International-We provide needed medical resources to meet the needs of people in Honduras, Nicaragua, El Salvador, Guatemala, Costa Rica, Ecuador, Brazil, Haiti, and Guyana. Coordinating with the governments and local organizations of these countries is paramount in providing care to the poor. Our efforts focus on urban villages and communities that lack health infrastructure and where people have no other health care resources.
Throughout the summer months, medical clinics staffed with a variety of health care providers travel to Honduras with our TORCH Teams and provide badly needed medicines, vitamins, and medical support. As many as 700 people can be treated during a single day. Many times, the areas are remote and have little or no access to care otherwise.
A full-time medical clinic (Clinica de Esperanza) opened in August of 2007 and is currently providing health care and medications for 12,000-plus people annually. CDE also mobilize clinics to villages and sometimes to remote villages by helicopter. All medications are freely given, and many families have been saved by this effort.
Many of the health issues faced in Third World countries are related to the contaminated water supply. One hundred water filters were placed in homes built last summer in an effort to decrease the illnesses caused by the water. A well is now providing clean water to a children’s home, health clinic, and a poor community. We plan to place more wells in the poor communities in the future in an effort to combat this difficult problem. Many large-scale water purification systems have been installed at children’s homes, clinics, and small communities. Containers full of medical supplies are sent quarterly to supply the state-run hospitals in Honduras. Over 10 million dollars in medicines and supplies have been sent in the last two years through donations from the Unites States. Our goal is to provide health care and access to health care to as many people as possible.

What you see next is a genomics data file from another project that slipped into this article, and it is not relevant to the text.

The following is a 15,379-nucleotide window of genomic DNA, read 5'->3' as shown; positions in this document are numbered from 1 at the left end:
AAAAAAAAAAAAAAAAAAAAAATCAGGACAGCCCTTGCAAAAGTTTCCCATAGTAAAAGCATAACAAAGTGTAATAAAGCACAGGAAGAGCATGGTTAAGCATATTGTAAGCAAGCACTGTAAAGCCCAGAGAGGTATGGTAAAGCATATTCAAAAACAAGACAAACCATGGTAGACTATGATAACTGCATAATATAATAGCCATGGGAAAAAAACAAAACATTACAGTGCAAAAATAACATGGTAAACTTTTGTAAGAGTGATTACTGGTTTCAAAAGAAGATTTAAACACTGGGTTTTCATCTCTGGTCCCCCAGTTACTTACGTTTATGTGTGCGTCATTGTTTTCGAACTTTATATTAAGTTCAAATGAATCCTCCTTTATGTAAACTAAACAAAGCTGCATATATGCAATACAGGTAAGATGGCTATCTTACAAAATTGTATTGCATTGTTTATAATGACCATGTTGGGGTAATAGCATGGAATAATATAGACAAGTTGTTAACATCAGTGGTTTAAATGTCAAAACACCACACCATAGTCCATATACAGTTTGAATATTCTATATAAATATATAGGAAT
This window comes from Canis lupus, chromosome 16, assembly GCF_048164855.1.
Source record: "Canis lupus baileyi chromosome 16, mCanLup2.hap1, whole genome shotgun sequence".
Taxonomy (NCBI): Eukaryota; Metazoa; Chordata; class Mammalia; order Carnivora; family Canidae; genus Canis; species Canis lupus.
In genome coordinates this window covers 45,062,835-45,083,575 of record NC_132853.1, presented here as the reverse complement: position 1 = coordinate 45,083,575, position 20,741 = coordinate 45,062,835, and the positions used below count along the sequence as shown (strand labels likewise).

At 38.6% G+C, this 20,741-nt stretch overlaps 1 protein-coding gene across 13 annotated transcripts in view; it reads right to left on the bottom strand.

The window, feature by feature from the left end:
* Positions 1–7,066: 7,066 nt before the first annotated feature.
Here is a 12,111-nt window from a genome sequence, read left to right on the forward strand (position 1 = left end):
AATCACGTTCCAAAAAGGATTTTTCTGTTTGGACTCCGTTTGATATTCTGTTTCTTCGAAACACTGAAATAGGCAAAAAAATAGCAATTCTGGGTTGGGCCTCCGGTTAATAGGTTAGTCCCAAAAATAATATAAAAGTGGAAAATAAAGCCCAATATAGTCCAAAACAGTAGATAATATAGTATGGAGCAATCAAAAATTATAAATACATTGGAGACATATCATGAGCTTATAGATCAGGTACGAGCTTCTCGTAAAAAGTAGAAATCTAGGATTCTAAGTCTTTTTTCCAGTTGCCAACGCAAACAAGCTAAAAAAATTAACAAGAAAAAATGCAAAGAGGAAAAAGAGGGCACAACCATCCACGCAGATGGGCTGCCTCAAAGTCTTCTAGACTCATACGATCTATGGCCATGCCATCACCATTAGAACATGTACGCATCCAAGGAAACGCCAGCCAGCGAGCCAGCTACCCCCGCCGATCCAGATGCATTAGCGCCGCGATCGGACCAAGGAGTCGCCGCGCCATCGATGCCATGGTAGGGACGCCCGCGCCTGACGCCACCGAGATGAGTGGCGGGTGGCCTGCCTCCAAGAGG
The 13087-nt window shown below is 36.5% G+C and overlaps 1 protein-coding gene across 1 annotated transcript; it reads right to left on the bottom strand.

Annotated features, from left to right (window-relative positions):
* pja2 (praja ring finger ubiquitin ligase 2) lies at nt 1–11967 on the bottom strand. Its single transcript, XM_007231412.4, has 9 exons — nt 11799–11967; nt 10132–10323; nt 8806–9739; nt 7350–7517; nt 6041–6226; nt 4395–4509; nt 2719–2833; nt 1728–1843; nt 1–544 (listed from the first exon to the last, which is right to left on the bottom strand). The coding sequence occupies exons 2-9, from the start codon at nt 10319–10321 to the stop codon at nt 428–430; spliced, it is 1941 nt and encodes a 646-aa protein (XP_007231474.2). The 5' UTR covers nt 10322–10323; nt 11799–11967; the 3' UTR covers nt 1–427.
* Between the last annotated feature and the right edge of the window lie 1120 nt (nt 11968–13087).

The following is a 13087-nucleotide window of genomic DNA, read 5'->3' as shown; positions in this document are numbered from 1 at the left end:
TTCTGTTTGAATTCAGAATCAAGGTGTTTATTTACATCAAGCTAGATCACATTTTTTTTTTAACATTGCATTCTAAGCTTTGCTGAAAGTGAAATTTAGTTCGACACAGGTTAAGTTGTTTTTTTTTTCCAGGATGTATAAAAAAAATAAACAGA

Dental Programs are in place for the surrounding towns. Feeding programs are ongoing and tracking the populations nutritional progress.
United States-During Hurricane Katrina, our medical teams were among the first responders to arrive to meet the needs of the federal agencies, local population, and first responders. The medical teams were also called on by FEMA to assist in maintaining the well-being of 11 shelters from St. Tammany Parrish and Chalmette in conjunction with Homeland Security and ATF. Free medicines and vaccinations were given freely to all who needed them. Special teams of doctors put themselves at risk in the Greater New Orleans area to prevent the outbreak of diseases, and to protect the firemen, women, and military who were involved in this effort.